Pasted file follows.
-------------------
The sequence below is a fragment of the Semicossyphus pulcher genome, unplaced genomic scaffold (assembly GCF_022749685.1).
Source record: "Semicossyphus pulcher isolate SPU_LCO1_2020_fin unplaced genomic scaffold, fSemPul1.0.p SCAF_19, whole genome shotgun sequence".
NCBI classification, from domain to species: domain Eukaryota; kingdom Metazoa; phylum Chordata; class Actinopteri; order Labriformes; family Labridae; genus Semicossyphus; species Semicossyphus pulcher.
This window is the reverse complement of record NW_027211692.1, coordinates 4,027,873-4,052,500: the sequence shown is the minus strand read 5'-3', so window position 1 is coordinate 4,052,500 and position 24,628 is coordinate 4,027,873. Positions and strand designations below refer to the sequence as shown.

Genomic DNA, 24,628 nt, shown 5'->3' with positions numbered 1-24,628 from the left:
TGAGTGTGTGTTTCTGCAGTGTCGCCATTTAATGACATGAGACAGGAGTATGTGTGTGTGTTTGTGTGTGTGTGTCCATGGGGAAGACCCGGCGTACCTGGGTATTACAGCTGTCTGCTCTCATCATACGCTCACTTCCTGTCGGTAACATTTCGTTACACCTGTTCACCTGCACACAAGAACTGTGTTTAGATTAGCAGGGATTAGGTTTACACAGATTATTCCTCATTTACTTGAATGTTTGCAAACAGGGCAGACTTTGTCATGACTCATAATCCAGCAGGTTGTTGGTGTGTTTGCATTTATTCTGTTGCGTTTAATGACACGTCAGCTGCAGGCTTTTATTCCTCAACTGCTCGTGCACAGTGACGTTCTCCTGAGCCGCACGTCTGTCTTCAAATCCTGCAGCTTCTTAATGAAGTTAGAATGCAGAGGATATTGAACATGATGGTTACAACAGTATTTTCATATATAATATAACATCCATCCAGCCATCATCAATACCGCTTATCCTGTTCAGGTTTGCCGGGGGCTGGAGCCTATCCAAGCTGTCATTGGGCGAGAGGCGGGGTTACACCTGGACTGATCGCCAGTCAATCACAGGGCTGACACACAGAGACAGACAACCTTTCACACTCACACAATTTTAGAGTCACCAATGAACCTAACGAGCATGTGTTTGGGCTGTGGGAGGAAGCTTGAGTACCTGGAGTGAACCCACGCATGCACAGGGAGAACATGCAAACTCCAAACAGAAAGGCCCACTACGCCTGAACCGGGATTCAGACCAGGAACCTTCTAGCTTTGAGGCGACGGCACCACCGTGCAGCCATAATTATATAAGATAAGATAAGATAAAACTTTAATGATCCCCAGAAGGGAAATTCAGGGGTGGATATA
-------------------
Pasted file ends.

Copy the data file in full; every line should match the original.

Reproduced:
The sequence below is a fragment of the Semicossyphus pulcher genome, unplaced genomic scaffold (assembly GCF_022749685.1).
Source record: "Semicossyphus pulcher isolate SPU_LCO1_2020_fin unplaced genomic scaffold, fSemPul1.0.p SCAF_19, whole genome shotgun sequence".
NCBI classification, from domain to species: domain Eukaryota; kingdom Metazoa; phylum Chordata; class Actinopteri; order Labriformes; family Labridae; genus Semicossyphus; species Semicossyphus pulcher.
This window is the reverse complement of record NW_027211692.1, coordinates 4,027,873-4,052,500: the sequence shown is the minus strand read 5'-3', so window position 1 is coordinate 4,052,500 and position 24,628 is coordinate 4,027,873. Positions and strand designations below refer to the sequence as shown.

Genomic DNA, 24,628 nt, shown 5'->3' with positions numbered 1-24,628 from the left:
TGAGTGTGTGTTTCTGCAGTGTCGCCATTTAATGACATGAGACAGGAGTATGTGTGTGTGTTTGTGTGTGTGTGTCCATGGGGAAGACCCGGCGTACCTGGGTATTACAGCTGTCTGCTCTCATCATACGCTCACTTCCTGTCGGTAACATTTCGTTACACCTGTTCACCTGCACACAAGAACTGTGTTTAGATTAGCAGGGATTAGGTTTACACAGATTATTCCTCATTTACTTGAATGTTTGCAAACAGGGCAGACTTTGTCATGACTCATAATCCAGCAGGTTGTTGGTGTGTTTGCATTTATTCTGTTGCGTTTAATGACACGTCAGCTGCAGGCTTTTATTCCTCAACTGCTCGTGCACAGTGACGTTCTCCTGAGCCGCACGTCTGTCTTCAAATCCTGCAGCTTCTTAATGAAGTTAGAATGCAGAGGATATTGAACATGATGGTTACAACAGTATTTTCATATATAATATAACATCCATCCAGCCATCATCAATACCGCTTATCCTGTTCAGGTTTGCCGGGGGCTGGAGCCTATCCAAGCTGTCATTGGGCGAGAGGCGGGGTTACACCTGGACTGATCGCCAGTCAATCACAGGGCTGACACACAGAGACAGACAACCTTTCACACTCACACAATTTTAGAGTCACCAATGAACCTAACGAGCATGTGTTTGGGCTGTGGGAGGAAGCTTGAGTACCTGGAGTGAACCCACGCATGCACAGGGAGAACATGCAAACTCCAAACAGAAAGGCCCACTACGCCTGAACCGGGATTCAGACCAGGAACCTTCTAGCTTTGAGGCGACGGCACCACCGTGCAGCCATAATTATATAAGATAAGATAAGATAAAACTTTAATGATCCCCAGAAGGGAAATTCAGGGGTGGATATA